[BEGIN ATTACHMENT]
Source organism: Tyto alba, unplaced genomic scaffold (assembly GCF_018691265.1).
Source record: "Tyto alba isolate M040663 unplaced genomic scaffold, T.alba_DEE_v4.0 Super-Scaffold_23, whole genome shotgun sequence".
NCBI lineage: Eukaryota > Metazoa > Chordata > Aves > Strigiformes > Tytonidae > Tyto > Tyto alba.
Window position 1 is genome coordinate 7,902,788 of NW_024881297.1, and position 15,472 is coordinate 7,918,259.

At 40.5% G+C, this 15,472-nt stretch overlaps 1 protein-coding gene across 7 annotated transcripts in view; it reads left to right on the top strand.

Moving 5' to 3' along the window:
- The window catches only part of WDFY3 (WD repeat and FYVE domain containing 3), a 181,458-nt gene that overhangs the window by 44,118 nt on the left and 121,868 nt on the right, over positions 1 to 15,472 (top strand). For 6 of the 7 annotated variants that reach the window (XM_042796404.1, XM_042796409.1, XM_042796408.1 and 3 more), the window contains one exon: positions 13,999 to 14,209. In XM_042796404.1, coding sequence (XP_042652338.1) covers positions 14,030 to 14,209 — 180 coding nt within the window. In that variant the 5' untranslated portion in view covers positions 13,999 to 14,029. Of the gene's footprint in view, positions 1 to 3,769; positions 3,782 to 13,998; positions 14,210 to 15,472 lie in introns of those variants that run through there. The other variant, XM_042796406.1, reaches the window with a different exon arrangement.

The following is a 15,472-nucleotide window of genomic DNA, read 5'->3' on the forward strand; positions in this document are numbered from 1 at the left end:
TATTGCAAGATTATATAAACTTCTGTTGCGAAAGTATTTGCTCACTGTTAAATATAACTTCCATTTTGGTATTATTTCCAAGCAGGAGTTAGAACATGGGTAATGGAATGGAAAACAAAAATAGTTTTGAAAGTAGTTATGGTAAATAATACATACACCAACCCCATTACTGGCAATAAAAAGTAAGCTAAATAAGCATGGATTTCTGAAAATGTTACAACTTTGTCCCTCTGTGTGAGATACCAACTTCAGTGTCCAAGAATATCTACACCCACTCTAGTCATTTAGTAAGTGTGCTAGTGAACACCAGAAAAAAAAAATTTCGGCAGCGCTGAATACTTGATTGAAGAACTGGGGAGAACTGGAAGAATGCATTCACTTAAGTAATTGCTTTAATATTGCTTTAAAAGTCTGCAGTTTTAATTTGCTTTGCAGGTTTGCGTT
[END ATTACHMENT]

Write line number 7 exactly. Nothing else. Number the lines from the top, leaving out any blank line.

- The window catches only part of WDFY3 (WD repeat and FYVE domain containing 3), a 181,458-nt gene that overhangs the window by 44,118 nt on the left and 121,868 nt on the right, over positions 1 to 15,472 (top strand). For 6 of the 7 annotated variants that reach the window (XM_042796404.1, XM_042796409.1, XM_042796408.1 and 3 more), the window contains one exon: positions 13,999 to 14,209. In XM_042796404.1, coding sequence (XP_042652338.1) covers positions 14,030 to 14,209 — 180 coding nt within the window. In that variant the 5' untranslated portion in view covers positions 13,999 to 14,029. Of the gene's footprint in view, positions 1 to 3,769; positions 3,782 to 13,998; positions 14,210 to 15,472 lie in introns of those variants that run through there. The other variant, XM_042796406.1, reaches the window with a different exon arrangement.